So, in what might become an irregular regular feature of Soxlosophy, I've decided to introduce the "logical fallacy of the week," a feature that in all likelihood will not be updated every week.
But it's a better name than "logical fallacy of the unspecified time-unit."
Now, strictly speaking, many errors in reasoning which I'll discuss (and by discuss I mean 'ridicule') are not logical fallacies at all, so the name's inaccurate on both fronts. But "the sloppy informal cognitions and ambiguous and misleading assertions of baseball folks of the unspecified time unit" is actually a worse name than 'Pujols' or 'Asdrubal Cabrera'.
For the trial run, I thought I'd start with a valid syllogism like 'modus ponens'- you know, the one that goes
(All) Yankees suck
A-Rod is a Yankee
therefore, A-Rod sucks
and work up some fallacies from there. But I changed my mind.
For what better place to start on the butchering of thought and language as we know it than with Fox's A-team, Joe Buck and Tim McCarver?
So lets take a trip down memory lane to last week's Fox national broadcast of the Sox vs. the Yankees, and with Tim McCarver in a moment, this is Joe Buck.
Buck has this habit of putting the predicate of the sentence in the place normally reserved for the subject, namely the beginning. So, for instance, last week Buck said "overpowered was Varitek by Veras", and "on deck is Ramirez".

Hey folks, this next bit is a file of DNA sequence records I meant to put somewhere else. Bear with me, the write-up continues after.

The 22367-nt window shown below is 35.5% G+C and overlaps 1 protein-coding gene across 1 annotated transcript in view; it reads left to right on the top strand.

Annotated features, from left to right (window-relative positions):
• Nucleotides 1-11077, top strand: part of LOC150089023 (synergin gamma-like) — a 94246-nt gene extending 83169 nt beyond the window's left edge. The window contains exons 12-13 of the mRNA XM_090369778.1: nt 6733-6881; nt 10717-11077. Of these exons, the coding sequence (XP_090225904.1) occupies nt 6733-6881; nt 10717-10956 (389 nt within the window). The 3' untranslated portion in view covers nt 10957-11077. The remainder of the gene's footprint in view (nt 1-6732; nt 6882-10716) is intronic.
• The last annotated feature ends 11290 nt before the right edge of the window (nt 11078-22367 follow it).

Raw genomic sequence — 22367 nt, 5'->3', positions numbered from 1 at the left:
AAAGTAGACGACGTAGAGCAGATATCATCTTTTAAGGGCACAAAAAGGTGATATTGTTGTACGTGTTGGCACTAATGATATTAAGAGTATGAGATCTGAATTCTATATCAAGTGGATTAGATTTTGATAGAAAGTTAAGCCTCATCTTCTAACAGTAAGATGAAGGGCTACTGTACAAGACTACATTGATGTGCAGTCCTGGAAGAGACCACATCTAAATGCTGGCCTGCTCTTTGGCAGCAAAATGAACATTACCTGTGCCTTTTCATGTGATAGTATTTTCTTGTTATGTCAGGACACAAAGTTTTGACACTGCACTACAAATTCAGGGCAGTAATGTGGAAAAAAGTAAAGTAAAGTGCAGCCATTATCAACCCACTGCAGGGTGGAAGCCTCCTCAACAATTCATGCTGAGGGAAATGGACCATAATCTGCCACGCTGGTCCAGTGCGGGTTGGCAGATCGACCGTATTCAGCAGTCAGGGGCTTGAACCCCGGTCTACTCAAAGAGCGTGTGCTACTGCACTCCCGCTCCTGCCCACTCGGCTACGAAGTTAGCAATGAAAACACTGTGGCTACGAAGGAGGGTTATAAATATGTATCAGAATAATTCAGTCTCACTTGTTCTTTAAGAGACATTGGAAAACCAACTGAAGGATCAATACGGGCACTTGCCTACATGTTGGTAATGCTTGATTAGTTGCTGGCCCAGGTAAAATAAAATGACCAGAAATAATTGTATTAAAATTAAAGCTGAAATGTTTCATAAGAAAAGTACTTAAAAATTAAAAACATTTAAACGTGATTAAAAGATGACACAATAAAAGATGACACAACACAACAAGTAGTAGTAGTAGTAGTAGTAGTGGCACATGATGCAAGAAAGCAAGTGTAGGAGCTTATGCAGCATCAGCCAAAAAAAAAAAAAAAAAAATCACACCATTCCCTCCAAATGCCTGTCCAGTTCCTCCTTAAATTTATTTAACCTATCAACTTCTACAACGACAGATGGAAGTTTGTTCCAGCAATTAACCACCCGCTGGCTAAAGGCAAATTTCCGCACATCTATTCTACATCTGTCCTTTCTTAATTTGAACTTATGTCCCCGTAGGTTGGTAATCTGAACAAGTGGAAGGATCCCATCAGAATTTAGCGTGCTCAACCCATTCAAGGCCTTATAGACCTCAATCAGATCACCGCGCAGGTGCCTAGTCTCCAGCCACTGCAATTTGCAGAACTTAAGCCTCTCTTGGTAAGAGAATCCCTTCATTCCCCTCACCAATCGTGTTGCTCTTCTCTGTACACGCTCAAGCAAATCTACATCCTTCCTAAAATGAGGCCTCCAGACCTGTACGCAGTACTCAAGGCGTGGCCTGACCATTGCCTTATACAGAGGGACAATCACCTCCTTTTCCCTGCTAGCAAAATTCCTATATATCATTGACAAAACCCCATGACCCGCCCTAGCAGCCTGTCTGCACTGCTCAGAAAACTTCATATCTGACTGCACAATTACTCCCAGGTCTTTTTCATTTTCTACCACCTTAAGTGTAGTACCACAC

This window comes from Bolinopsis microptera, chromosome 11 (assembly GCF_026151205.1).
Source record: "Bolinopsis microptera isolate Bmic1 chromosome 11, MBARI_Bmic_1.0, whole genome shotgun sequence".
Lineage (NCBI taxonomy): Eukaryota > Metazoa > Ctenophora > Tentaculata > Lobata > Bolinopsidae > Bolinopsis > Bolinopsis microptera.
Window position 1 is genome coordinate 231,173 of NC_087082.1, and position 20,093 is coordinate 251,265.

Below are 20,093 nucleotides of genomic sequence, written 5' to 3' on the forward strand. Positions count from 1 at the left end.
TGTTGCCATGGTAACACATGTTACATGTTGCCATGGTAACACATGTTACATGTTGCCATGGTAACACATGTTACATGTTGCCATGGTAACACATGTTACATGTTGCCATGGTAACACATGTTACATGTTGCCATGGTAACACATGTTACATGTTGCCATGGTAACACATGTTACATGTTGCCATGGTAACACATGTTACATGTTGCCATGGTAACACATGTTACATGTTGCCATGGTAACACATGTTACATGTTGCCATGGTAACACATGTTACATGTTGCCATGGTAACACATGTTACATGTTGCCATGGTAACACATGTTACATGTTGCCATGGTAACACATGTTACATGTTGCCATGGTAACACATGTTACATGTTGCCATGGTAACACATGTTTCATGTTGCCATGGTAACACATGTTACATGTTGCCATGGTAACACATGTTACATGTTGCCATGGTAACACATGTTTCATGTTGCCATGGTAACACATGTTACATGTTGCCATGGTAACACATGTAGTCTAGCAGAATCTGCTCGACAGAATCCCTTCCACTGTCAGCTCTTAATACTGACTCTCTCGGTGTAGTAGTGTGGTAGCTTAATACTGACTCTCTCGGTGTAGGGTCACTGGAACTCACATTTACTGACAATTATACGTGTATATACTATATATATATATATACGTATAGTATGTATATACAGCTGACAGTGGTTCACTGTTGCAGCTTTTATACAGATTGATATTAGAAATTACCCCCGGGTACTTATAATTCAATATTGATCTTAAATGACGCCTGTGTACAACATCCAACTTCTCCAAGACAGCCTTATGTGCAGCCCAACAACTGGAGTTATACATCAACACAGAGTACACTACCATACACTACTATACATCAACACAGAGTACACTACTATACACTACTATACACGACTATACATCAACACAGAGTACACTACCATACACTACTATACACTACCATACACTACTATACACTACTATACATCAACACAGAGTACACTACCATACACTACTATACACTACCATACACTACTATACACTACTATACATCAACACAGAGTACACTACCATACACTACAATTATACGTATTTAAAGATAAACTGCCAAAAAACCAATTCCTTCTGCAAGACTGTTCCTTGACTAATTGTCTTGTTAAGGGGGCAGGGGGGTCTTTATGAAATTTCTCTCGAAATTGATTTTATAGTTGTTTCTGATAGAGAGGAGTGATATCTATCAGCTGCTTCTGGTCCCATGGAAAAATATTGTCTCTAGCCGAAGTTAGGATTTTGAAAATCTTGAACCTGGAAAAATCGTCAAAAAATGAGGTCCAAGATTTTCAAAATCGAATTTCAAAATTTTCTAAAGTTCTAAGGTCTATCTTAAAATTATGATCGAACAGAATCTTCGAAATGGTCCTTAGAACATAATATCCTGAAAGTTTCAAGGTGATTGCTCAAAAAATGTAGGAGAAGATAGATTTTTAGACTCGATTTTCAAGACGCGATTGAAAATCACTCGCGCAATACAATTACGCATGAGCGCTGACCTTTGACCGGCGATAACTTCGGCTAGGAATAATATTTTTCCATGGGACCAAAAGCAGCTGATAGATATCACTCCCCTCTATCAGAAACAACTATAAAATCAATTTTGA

And though one might think such Yoda-speak is cute, the habit of saying everything backwards led to the following vacuous statement, our very first "Logical fallacy of the week."
Buck said of Sox starter Justin Masterson after Masterson left the game, "he can only be the loser if he gets a decision."
Spot the f- up? Well, can Masterson be the loser if he doesn't get a decision? Buck seems to be laboring under the mistaken impression that he's saying something, namely "if Masterson gets a decision, he will be the losing pitcher." But he didn't say that. I had to guess that's what he meant. Because what Buck actually said was equivalent to "in order to be the losing pitcher, Masterson must get a decision." Thank God I watch Fox, or else I might not know that getting a no-decision precludes a pitcher from being the losing pitcher.
Thank you, Joe Buck. Thank you.
And then there's McCarver.
McCarver's analysis following a sacrifice fly was that the ball went "high enough and far enough" to drive in the run.
Apparently, there is a height the ball must reach before the runner can successfuly tag up. I did not know that.
But there's more. In light of A-Rod tying Mickey Mantle's career home run mark of 536, McCarver went on to wax sentimental about the Mick. Near to wiping away a reverential tear, Timmy McC said the Mick was "anything but slow, and anything but weak."
Wait, is McCarver saying Mickey Mantle was a communist? Or that Mickey Mantle was addicted to Robitussin? Apparently, according to McCarver, Mickey Mantle was every single attribute there is except slow and weak. And because 'communist' and 'addicted to Robotissin' are attributes, after all, and they are not the same as 'slow' and 'weak,' it sounds like McC thinks that these, among all others, are things that Mickey Mantle was.
The Mick sure was a lot of things to a lot of people.
But if McCarver meant something else, he should have said something else.
Of course, that probably would have been wrong too.
This is Mel Allen. See you next time-unit for another installment of "logical fallacy of the week." In Baseball.